The Times (16/Sep/1985) - Directing the converstation in contrasts
(c) The Times (16/Sep/1985)
- keywords: Academy Awards, Alfred Hitchcock, Cannes Film Festival, François Truffaut, Frenzy (1972), Janet Leigh, Psycho (1960), The Lodger: A Story of the London Fog (1927), The Man Who Knew Too Much (1956)
Directing the converstation in contrasts
In May 1972, the late Francois Truffaut met Hitchcock before the Cannes Film Festival. At the request of a television network, Truffaut interviewed the Hitchcock.
Francois Truffaut: You have always made stylized films. Do you miss black-and-white cinema?
Alfred Hitchcock: No, I like colour. It's true that I filmed "Psycho" in black and white to avoid showing red blood in the killing of Janet Leigh in the shower. On the other hand, since colour pictures, we have problems with the decors. Violent contrast - for instance, extravagant luxury or abject poverty - can be expressed with precision and clarity on the screen. However, if we wish to show an average apartment, it is difficult to create a realistic decor because of the risk of lack of precision.
Francois Truffaut: A few years back, cinematographic audacity - eroticism, violence, politics - came from European productions. Today, American cinema has gone way beyond Europe in terms of insolence and freedom of expression. What do' you think of the situation?
Alfred Hitchcock: It reflects the moral climate and the way of life that prevail today in the United States, as well as being a result of national events that have had an impact on the film-makers and on the public. Still. American cinema dealt with social and political themes long ago, without attracting crowds to the box office.
Francois Truffaut: Are you in favour of the teaching of cinema in universities?
Alfred Hitchcock: Only on condition that they teach cinema since the era of Melies and that the students learn how to make silent films, because there is no better form of training. Talking pictures often served merely to introduce the theatre into the studios. The danger is that young people, and even adults, all too often believe that one can become a director without knowing how to sketch a decor, or how to edit.
Francois Truffaut: In your opinion, should a film suggest painting, literature, or music?
Alfred Hitchcock: The main objective is to arouse the audience's emotion and that emotion arises from the way in which the story unfolds, from the way in which sequences are juxtaposed. At times, I have the feeling I’m an orchestra conductor, a trumpet sound corresponding to a close shot and a distant shot suggesting an entire orchestra performing a muted accompaniment. At other times, by using colours and lights in front of beautiful, landscapes. I feel I am a painter. Oh the other hand. I’m wary of literature: a good book does not necessarily make a good film.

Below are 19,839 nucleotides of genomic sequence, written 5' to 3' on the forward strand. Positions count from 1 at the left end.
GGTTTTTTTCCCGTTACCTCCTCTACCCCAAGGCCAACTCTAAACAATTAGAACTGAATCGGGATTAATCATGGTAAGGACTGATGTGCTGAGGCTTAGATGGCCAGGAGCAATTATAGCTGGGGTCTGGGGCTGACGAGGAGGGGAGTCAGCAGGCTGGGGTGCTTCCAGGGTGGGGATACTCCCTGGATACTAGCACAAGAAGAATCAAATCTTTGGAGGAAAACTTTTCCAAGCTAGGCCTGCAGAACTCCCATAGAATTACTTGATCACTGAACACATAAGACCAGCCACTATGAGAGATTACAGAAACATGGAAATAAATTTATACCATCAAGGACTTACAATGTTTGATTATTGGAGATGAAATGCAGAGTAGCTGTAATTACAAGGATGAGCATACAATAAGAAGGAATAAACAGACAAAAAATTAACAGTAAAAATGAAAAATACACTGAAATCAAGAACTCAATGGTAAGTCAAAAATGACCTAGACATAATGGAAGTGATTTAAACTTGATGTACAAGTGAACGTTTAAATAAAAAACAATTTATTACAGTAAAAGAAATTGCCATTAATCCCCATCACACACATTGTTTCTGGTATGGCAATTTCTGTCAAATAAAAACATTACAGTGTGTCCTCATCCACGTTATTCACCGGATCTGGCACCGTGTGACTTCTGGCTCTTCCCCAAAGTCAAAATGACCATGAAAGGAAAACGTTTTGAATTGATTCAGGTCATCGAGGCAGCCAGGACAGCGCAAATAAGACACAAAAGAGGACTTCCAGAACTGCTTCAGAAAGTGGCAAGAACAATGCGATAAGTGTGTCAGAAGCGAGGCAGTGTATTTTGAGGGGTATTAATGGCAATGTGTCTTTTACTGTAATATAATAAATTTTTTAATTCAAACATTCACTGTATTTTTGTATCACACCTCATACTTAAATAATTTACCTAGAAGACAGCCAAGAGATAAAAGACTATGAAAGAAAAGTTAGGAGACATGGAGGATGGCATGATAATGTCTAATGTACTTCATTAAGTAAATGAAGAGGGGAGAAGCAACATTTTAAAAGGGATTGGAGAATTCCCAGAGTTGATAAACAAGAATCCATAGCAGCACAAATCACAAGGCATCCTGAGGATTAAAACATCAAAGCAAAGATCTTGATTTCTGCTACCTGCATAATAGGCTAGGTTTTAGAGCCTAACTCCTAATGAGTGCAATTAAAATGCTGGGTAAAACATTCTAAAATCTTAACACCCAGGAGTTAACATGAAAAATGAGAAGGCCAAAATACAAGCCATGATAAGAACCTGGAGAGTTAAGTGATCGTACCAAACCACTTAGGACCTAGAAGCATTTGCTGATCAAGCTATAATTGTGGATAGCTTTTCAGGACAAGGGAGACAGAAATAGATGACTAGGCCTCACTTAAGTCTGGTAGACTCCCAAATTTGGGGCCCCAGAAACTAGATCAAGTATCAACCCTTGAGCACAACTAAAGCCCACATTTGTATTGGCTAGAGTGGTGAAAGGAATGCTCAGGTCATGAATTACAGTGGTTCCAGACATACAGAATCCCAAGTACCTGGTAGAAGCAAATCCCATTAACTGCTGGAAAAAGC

Francois Truffaut: Do you think the old rules still apply, namely that an appealing main character and a happy ending are still valid?
Alfred Hitchcock: No. The public has developed. There's no more need for the final kiss.
Francois Truffaut: Why don't you film today some of the subjects that interested you in the past, and that producers refused to finance?
Alfred Hitchcock: The need for profit is just as valid today as it was in the past. Even if I wanted to make, write, play, and finance a film on my own. I couldn't do it because I would run into problems with the trade unions.
Francois Truffaut: Do you prefer to shoot a screenplay with strong situations and sketchy characters, or the opposite?
Alfred Hitchcock: I prefer the strong situations, it is easier to put them into images. In order to probe a character in depth, you often need loo many words. In "Frenzy", the killer is likeable. If s the situation that makes him disturbing.
Francois Truffaut: In 1956, the remake of "The Man Who Knew Too Much" was a great hit. Your first version of the picture was made 22 years before. If you were to consider another remake today, which of your former films would you choose to do over again?
Alfred Hitchcock: "The Lodger", which I made in 1926. A London family wonders whether their new roomer is Jack the Ripper - an excellent story filmed without sound, which was the basis for two later versions by other directors.
Francois Truffaut: Do you have any suggestions for reforms in respect to the awarding of the Oscars?
Alfred Hitchcock: The awards would have to be given out every three months, which would be difficult. The disadvantage of the present formula is that the awards invariably go to pictures that were released between September and December 31!
Francois Truffaut: A few years ago, everyday life was banal, and the extraordinary was in films. Today, the extraordinary is commonplace: political kidnappings. plane hijackings, scandals, and the assassinations of chiefs of state. How can a director of suspense and espionage films compete with everyday life?
Alfred Hitchcock: The reportage of a news item in a newspaper will never have the impact of a moving picture. Catastrophes only happen to others, to people we don't know. The screen allows you lo meet and to know the killer and his victim, for whom you're going to tremble with fear because you care about him. There are thousands of car accidents every day. If the victim is your brother, you are really interested. If the film is well made, a screen hero will become your brother or your enemy.
Francois Truffaut: "Frenzy" is your first European movie in 20 years. What is the difference between your work in Hollywood and your work in England?
Alfred Hitchcock: When I enter the studios - be it in Hollywood or in London - and the heavy doors close behind me, there is no difference. A coal mine is always a coal mine.
This extract, hitherto unpublished, is taken from Hitchcock by Francois Truffaut (revised edition) published today by Simon and Schuster through the Heinemann Group at £18.